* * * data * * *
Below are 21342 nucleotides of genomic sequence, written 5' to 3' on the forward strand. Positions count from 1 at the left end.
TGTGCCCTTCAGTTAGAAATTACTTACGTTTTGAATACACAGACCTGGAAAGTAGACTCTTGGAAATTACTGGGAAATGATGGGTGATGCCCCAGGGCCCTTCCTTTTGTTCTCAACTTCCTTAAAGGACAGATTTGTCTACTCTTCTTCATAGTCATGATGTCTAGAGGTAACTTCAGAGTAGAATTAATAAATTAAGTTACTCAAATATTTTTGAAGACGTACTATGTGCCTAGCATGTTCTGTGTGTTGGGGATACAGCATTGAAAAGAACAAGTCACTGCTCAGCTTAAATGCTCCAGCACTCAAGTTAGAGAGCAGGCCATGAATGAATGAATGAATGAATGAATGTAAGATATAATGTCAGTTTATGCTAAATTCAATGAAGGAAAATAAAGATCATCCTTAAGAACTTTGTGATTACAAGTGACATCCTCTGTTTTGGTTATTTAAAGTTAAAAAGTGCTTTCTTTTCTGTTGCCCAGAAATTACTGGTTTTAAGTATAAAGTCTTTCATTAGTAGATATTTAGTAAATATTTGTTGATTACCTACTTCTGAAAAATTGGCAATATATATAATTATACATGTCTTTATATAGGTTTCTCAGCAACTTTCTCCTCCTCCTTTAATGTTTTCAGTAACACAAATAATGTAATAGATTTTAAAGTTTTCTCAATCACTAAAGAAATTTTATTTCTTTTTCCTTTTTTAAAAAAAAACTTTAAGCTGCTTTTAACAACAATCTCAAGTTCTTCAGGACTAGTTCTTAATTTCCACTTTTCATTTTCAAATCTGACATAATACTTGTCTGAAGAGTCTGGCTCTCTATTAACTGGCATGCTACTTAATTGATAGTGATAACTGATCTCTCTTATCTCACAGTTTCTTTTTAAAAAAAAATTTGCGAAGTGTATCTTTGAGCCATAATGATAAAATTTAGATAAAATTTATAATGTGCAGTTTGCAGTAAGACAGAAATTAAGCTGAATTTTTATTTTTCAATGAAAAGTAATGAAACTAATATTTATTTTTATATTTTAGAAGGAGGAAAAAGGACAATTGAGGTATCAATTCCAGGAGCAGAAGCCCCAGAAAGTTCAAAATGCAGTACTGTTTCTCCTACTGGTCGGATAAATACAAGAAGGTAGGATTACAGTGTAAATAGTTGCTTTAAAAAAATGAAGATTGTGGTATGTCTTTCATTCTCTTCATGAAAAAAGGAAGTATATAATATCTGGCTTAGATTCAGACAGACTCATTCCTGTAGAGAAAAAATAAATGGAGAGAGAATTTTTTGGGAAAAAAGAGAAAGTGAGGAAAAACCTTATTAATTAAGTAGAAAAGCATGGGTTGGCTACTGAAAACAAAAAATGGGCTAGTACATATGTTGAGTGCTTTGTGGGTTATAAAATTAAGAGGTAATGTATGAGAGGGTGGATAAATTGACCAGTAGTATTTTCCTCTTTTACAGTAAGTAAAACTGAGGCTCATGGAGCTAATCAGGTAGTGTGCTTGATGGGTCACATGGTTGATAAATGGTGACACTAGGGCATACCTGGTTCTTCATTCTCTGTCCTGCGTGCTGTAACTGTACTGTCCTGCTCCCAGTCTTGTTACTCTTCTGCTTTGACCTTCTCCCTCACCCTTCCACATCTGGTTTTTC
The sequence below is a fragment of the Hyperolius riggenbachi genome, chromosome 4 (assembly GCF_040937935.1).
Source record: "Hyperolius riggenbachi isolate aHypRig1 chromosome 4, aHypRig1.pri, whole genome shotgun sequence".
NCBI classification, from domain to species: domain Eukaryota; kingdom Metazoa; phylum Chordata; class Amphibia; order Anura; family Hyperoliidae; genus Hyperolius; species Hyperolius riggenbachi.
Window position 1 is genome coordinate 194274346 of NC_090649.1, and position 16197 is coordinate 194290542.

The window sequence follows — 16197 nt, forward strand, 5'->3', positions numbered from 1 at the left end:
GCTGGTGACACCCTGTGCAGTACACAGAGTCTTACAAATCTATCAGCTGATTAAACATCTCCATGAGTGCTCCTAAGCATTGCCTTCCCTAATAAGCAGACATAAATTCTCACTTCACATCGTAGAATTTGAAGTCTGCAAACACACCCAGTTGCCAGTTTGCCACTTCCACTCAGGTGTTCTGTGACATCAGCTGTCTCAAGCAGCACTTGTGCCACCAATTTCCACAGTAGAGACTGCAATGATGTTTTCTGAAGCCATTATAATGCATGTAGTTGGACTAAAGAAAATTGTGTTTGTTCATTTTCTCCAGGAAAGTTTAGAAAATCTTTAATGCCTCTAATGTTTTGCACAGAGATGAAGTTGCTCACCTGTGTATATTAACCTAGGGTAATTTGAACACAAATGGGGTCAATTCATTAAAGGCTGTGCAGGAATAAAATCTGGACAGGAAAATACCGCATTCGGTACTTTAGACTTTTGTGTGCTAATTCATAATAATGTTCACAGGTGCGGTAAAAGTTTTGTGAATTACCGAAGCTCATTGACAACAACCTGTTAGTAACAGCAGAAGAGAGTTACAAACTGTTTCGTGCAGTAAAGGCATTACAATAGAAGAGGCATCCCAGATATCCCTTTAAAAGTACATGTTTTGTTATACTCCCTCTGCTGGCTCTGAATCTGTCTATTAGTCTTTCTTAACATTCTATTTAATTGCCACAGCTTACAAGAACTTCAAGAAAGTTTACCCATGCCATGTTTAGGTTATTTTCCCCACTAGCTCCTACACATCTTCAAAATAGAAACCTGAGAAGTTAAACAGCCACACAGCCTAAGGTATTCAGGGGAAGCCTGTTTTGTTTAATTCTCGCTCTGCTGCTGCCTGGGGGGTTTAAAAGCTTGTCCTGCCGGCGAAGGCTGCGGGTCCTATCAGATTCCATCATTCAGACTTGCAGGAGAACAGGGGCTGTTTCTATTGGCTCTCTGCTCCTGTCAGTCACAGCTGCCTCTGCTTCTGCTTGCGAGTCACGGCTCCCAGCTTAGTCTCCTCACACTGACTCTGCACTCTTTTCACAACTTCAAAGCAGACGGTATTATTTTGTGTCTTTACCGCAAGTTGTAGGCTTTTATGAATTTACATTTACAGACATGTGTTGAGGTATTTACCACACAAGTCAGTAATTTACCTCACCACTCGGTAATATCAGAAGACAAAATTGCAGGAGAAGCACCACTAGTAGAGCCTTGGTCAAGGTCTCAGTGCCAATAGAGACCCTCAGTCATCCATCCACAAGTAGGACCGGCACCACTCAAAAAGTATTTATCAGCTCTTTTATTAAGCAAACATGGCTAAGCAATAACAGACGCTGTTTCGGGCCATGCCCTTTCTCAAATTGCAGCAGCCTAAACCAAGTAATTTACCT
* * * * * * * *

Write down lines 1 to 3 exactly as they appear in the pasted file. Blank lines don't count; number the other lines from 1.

Below are 21342 nucleotides of genomic sequence, written 5' to 3' on the forward strand. Positions count from 1 at the left end.
TGTGCCCTTCAGTTAGAAATTACTTACGTTTTGAATACACAGACCTGGAAAGTAGACTCTTGGAAATTACTGGGAAATGATGGGTGATGCCCCAGGGCCCTTCCTTTTGTTCTCAACTTCCTTAAAGGACAGATTTGTCTACTCTTCTTCATAGTCATGATGTCTAGAGGTAACTTCAGAGTAGAATTAATAAATTAAGTTACTCAAATATTTTTGAAGACGTACTATGTGCCTAGCATGTTCTGTGTGTTGGGGATACAGCATTGAAAAGAACAAGTCACTGCTCAGCTTAAATGCTCCAGCACTCAAGTTAGAGAGCAGGCCATGAATGAATGAATGAATGAATGAATGTAAGATATAATGTCAGTTTATGCTAAATTCAATGAAGGAAAATAAAGATCATCCTTAAGAACTTTGTGATTACAAGTGACATCCTCTGTTTTGGTTATTTAAAGTTAAAAAGTGCTTTCTTTTCTGTTGCCCAGAAATTACTGGTTTTAAGTATAAAGTCTTTCATTAGTAGATATTTAGTAAATATTTGTTGATTACCTACTTCTGAAAAATTGGCAATATATATAATTATACATGTCTTTATATAGGTTTCTCAGCAACTTTCTCCTCCTCCTTTAATGTTTTCAGTAACACAAATAATGTAATAGATTTTAAAGTTTTCTCAATCACTAAAGAAATTTTATTTCTTTTTCCTTTTTTAAAAAAAAACTTTAAGCTGCTTTTAACAACAATCTCAAGTTCTTCAGGACTAGTTCTTAATTTCCACTTTTCATTTTCAAATCTGACATAATACTTGTCTGAAGAGTCTGGCTCTCTATTAACTGGCATGCTACTTAATTGATAGTGATAACTGATCTCTCTTATCTCACAGTTTCTTTTTAAAAAAAAATTTGCGAAGTGTATCTTTGAGCCATAATGATAAAATTTAGATAAAATTTATAATGTGCAGTTTGCAGTAAGACAGAAATTAAGCTGAATTTTTATTTTTCAATGAAAAGTAATGAAACTAATATTTATTTTTATATTTTAGAAGGAGGAAAAAGGACAATTGAGGTATCAATTCCAGGAGCAGAAGCCCCAGAAAGTTCAAAATGCAGTACTGTTTCTCCTACTGGTCGGATAAATACAAGAAGGTAGGATTACAGTGTAAATAGTTGCTTTAAAAAAATGAAGATTGTGGTATGTCTTTCATTCTCTTCATGAAAAAAGGAAGTATATAATATCTGGCTTAGATTCAGACAGACTCATTCCTGTAGAGAAAAAATAAATGGAGAGAGAATTTTTTGGGAAAAAAGAGAAAGTGAGGAAAAACCTTATTAATTAAGTAGAAAAGCATGGGTTGGCTACTGAAAACAAAAAATGGGCTAGTACATATGTTGAGTGCTTTGTGGGTTATAAAATTAAGAGGTAATGTATGAGAGGGTGGATAAATTGACCAGTAGTATTTTCCTCTTTTACAGTAAGTAAAACTGAGGCTCATGGAGCTAATCAGGTAGTGTGCTTGATGGGTCACATGGTTGATAAATGGTGACACTAGGGCATACCTGGTTCTTCATTCTCTGTCCTGCGTGCTGTAACTGTACTGTCCTGCTCCCAGTCTTGTTACTCTTCTGCTTTGACCTTCTCCCTCACCCTTCCACATCTGGTTTTTC
The sequence below is a fragment of the Hyperolius riggenbachi genome, chromosome 4 (assembly GCF_040937935.1).